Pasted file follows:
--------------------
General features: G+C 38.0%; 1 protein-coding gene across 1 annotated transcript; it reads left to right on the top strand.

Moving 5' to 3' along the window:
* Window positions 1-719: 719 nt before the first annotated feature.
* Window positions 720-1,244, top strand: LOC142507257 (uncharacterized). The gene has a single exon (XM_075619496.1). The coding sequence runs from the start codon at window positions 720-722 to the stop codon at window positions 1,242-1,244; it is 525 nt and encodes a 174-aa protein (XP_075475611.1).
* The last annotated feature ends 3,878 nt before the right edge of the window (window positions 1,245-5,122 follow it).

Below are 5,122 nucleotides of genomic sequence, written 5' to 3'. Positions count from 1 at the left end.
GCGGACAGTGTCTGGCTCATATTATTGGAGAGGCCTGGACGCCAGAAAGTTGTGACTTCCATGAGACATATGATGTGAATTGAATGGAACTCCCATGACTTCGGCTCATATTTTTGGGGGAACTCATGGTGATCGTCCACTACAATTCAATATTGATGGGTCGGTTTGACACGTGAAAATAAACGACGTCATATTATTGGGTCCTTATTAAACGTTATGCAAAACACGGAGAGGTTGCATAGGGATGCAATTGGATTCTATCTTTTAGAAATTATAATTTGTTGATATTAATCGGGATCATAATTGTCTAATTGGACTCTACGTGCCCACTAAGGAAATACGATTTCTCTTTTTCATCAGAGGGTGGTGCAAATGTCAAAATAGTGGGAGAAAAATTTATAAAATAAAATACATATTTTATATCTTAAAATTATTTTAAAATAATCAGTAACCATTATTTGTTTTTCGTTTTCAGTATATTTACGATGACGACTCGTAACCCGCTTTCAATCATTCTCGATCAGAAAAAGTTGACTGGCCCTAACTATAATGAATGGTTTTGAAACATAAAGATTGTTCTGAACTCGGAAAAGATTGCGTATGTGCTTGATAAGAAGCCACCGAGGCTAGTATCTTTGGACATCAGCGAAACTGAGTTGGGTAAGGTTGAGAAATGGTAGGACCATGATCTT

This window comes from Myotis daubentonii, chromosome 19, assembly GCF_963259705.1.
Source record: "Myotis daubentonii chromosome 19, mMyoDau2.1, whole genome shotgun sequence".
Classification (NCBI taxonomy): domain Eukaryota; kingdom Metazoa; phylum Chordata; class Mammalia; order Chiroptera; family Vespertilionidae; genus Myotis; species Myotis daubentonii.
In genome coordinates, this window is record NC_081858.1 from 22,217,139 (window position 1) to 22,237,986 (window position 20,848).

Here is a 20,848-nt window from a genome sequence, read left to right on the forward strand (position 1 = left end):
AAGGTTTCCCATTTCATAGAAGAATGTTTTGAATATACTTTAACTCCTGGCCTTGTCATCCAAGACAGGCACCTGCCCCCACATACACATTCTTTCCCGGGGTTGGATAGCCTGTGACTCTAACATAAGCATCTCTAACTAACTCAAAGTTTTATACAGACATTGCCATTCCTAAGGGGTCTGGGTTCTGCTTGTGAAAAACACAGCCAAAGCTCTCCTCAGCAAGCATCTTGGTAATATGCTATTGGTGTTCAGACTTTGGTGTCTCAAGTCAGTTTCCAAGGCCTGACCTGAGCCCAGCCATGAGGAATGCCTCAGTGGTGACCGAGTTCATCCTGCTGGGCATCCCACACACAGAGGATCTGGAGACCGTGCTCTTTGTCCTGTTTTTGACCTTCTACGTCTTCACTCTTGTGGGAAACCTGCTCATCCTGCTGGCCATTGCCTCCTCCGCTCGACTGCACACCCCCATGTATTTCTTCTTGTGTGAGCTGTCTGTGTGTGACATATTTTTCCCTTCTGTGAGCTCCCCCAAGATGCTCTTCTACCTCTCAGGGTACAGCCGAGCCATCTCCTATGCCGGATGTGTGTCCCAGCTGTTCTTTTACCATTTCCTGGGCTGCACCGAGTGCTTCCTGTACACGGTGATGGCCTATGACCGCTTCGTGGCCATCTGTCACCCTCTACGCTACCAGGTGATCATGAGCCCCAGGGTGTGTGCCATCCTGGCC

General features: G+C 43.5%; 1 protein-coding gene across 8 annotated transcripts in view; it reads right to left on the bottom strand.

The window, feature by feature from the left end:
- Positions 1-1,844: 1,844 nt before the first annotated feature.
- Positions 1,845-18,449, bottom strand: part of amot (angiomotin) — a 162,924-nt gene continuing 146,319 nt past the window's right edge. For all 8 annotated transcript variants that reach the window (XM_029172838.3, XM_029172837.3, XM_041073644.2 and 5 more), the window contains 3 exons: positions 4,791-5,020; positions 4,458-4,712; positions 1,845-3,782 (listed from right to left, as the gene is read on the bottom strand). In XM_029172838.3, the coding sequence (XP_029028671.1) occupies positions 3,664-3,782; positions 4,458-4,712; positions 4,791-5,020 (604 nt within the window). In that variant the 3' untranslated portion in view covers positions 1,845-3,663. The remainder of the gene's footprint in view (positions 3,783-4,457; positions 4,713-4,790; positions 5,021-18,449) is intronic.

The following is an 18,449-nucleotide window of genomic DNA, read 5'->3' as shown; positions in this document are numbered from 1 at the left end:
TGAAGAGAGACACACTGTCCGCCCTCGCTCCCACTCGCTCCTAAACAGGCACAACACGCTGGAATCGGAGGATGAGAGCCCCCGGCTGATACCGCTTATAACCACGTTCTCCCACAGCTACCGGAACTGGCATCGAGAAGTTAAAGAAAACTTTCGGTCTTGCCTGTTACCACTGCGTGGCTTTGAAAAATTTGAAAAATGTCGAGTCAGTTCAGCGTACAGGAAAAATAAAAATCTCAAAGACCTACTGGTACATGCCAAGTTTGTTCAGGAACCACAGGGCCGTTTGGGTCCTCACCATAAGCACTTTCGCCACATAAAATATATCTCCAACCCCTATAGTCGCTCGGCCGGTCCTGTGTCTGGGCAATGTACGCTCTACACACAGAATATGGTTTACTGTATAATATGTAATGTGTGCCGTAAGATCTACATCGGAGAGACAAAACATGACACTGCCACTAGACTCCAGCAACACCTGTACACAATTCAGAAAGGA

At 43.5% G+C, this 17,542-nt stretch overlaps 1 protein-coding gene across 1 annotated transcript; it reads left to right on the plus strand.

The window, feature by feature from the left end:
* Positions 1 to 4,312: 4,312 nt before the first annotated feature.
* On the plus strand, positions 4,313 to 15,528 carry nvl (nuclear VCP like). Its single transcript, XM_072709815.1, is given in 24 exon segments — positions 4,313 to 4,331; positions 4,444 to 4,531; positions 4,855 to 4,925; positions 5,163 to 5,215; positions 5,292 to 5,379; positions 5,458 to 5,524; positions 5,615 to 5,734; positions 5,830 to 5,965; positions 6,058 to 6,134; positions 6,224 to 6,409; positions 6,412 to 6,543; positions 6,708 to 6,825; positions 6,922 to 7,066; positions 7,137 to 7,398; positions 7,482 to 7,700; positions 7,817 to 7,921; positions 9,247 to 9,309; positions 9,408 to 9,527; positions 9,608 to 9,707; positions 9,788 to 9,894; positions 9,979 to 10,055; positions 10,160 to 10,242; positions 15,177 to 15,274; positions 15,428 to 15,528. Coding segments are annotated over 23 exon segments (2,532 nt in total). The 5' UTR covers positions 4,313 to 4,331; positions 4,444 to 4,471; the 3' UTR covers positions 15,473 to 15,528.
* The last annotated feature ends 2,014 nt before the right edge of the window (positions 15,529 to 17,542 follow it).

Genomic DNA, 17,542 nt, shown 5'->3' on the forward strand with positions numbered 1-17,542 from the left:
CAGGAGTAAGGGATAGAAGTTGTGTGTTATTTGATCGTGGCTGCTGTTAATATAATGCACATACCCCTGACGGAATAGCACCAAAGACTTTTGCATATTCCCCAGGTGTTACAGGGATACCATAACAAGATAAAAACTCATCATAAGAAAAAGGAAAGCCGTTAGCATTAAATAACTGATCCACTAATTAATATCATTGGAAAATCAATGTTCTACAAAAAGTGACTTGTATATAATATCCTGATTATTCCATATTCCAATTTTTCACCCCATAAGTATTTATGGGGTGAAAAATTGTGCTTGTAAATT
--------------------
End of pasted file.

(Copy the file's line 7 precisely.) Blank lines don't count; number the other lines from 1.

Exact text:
GCGGACAGTGTCTGGCTCATATTATTGGAGAGGCCTGGACGCCAGAAAGTTGTGACTTCCATGAGACATATGATGTGAATTGAATGGAACTCCCATGACTTCGGCTCATATTTTTGGGGGAACTCATGGTGATCGTCCACTACAATTCAATATTGATGGGTCGGTTTGACACGTGAAAATAAACGACGTCATATTATTGGGTCCTTATTAAACGTTATGCAAAACACGGAGAGGTTGCATAGGGATGCAATTGGATTCTATCTTTTAGAAATTATAATTTGTTGATATTAATCGGGATCATAATTGTCTAATTGGACTCTACGTGCCCACTAAGGAAATACGATTTCTCTTTTTCATCAGAGGGTGGTGCAAATGTCAAAATAGTGGGAGAAAAATTTATAAAATAAAATACATATTTTATATCTTAAAATTATTTTAAAATAATCAGTAACCATTATTTGTTTTTCGTTTTCAGTATATTTACGATGACGACTCGTAACCCGCTTTCAATCATTCTCGATCAGAAAAAGTTGACTGGCCCTAACTATAATGAATGGTTTTGAAACATAAAGATTGTTCTGAACTCGGAAAAGATTGCGTATGTGCTTGATAAGAAGCCACCGAGGCTAGTATCTTTGGACATCAGCGAAACTGAGTTGGGTAAGGTTGAGAAATGGTAGGACCATGATCTT